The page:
Well, I gotta go for now. There’s plenty of work around the house that needs to be done.

– Greg

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8 Replies to “Home improvement”

  1. First thing to do is to chuck over your shoulder the things you know are never going to come your way. Next, accept that and then, you can move on! It’s tougher to be angry or furstrated than just to learn to accept things as they are. If there is anything you can change for the better, so much the better, if ya get me! Oh, and the house clutter? You ‘n’ me both. I’m still trying to suss what I could really do without. Ugh!


  2. Anything worthwhile, from houses to relationships, requires patience. I think it’s great you’re thinking of doing improvements; both to house and marriage (?). :)


  3. I semi-rescind one of my comments in this article: I don’t so much think that marriage makes some people bitter. Instead, I think it gives some people who are habitually bitter and angry a target upon which to focus all of that negative energy. Perhaps that’s just one of those things you have to accept and work around it.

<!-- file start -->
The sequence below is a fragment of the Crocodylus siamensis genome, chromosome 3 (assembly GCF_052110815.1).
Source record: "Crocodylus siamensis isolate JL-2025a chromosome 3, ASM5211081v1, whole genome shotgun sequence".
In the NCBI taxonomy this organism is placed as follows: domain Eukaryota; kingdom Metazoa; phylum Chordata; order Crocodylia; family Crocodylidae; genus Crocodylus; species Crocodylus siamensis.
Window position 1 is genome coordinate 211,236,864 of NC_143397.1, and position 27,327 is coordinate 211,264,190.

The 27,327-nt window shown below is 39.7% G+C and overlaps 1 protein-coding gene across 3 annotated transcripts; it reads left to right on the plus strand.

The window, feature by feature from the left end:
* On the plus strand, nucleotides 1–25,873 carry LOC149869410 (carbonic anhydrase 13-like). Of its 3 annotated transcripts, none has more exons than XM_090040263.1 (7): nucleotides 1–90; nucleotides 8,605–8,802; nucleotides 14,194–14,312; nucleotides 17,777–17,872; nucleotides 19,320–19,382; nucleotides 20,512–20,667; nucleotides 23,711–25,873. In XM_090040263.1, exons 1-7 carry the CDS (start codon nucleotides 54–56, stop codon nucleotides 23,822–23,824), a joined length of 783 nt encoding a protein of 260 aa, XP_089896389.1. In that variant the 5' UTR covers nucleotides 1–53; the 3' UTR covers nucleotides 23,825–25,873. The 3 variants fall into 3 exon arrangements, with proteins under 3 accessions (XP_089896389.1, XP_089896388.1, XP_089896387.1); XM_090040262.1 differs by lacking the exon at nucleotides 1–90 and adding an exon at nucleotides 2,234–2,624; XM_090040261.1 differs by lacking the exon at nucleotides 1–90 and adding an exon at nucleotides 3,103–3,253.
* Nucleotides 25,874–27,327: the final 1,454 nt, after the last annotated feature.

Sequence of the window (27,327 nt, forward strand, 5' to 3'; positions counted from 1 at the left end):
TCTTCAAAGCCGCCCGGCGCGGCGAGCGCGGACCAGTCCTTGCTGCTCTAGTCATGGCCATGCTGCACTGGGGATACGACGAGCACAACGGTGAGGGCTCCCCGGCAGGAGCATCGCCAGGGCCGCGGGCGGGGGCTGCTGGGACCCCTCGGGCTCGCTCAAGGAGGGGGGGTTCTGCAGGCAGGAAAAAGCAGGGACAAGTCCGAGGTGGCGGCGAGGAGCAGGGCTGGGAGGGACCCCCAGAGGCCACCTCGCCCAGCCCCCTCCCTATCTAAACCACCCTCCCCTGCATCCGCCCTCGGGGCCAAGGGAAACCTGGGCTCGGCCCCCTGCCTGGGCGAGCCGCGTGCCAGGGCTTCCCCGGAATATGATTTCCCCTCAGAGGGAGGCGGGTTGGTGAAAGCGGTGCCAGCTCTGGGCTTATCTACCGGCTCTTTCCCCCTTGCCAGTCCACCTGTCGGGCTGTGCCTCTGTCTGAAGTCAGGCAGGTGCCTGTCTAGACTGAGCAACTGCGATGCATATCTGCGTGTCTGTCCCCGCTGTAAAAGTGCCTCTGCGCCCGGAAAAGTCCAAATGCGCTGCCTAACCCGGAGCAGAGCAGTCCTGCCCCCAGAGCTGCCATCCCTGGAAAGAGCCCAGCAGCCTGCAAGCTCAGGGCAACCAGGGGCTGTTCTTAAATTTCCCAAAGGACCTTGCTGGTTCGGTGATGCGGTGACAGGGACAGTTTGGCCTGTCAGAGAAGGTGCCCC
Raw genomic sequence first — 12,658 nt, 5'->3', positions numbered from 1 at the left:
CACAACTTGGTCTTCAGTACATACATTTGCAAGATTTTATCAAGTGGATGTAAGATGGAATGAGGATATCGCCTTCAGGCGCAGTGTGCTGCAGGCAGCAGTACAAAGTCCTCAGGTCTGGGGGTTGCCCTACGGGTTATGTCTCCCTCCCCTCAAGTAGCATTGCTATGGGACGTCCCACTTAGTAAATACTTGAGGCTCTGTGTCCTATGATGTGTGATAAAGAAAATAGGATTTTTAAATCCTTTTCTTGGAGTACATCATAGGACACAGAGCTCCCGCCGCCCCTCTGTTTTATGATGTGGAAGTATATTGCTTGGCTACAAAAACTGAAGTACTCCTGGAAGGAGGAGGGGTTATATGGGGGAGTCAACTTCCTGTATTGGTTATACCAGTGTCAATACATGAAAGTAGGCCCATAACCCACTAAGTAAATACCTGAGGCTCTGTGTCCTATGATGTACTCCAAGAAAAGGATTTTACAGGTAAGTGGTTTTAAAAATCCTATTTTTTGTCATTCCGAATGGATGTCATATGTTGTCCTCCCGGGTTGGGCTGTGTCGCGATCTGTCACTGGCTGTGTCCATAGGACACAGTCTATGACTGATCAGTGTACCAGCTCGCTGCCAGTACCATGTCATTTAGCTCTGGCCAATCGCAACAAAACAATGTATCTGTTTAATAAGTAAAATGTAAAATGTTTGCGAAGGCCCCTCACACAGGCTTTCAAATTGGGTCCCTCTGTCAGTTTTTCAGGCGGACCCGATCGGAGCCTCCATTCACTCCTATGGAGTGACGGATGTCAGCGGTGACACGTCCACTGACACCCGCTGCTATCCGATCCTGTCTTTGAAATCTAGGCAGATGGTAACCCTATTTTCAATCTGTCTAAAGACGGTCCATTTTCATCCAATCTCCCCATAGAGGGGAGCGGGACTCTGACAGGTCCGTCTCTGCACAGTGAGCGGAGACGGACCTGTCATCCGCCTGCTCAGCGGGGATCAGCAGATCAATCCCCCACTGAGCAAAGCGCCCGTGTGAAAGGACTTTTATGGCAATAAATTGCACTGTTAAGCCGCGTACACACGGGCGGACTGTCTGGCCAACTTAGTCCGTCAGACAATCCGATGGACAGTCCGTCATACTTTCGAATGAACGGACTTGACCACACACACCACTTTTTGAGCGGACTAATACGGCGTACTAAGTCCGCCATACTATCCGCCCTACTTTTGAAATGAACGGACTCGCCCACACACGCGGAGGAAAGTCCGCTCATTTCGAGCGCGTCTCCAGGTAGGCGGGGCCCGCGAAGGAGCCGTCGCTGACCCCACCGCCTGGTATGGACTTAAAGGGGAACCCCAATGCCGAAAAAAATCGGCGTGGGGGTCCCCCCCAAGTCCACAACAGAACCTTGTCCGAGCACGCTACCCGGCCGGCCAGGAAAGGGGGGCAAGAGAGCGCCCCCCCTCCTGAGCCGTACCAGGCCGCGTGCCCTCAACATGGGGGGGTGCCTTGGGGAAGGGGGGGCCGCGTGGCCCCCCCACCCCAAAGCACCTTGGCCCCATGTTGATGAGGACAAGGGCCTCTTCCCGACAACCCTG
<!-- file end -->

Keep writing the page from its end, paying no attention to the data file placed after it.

4. Ha. True, true. But do you reckon people who are already bitter would actually get married or hold a steady job or have close friendships in the first place? (Just wondering). Personally, I do think that external events do impact upon people’s psychological well being that can last for years. I guess how quickly and in the manner one recovers depends on one’s strength of character.


  5. Absolutely, people can act very differently in various social scenarios. And it’s one of the reasons that we need to surround ourselves with lots of other people. Friends, family, colleagues, and even interest groups (like Windows Live). It helps us to spread the crazy around a bit. Too much of each other and we find ourselves taking out all of life’s frustrations on our partners.


  6. Anything worthwhile from houses to relationships, requires work. The truth is, there is no definitive answer to what makes a good marriage or helps a bad one. I worked and lived with my partner for 20 years, that’s 20 years and 24/7,(That’s like 60 years, compared to time spent in most marriages) what helped make it work, was having our own space, The place in the house or garage or shed the other didn’t need to be in all the time, trips/nights out with out each other. Time to be, something other than wife/mother/husband/father. learning that we didn’t own the other. Yes it did end after 22 years but I think that long deserves recognition in the scheme of things!Quote ; Love Isn’t finding some one you can live with, it’s finding some one you can’t live with out.


  7. That’s how Hubs and I manage. We live together, but not "in each other’s pockets"! His interests revolve around motorbikes while mine is music and radio. We even have our own friends, but sometimes, share our mates, which strengthens everyone.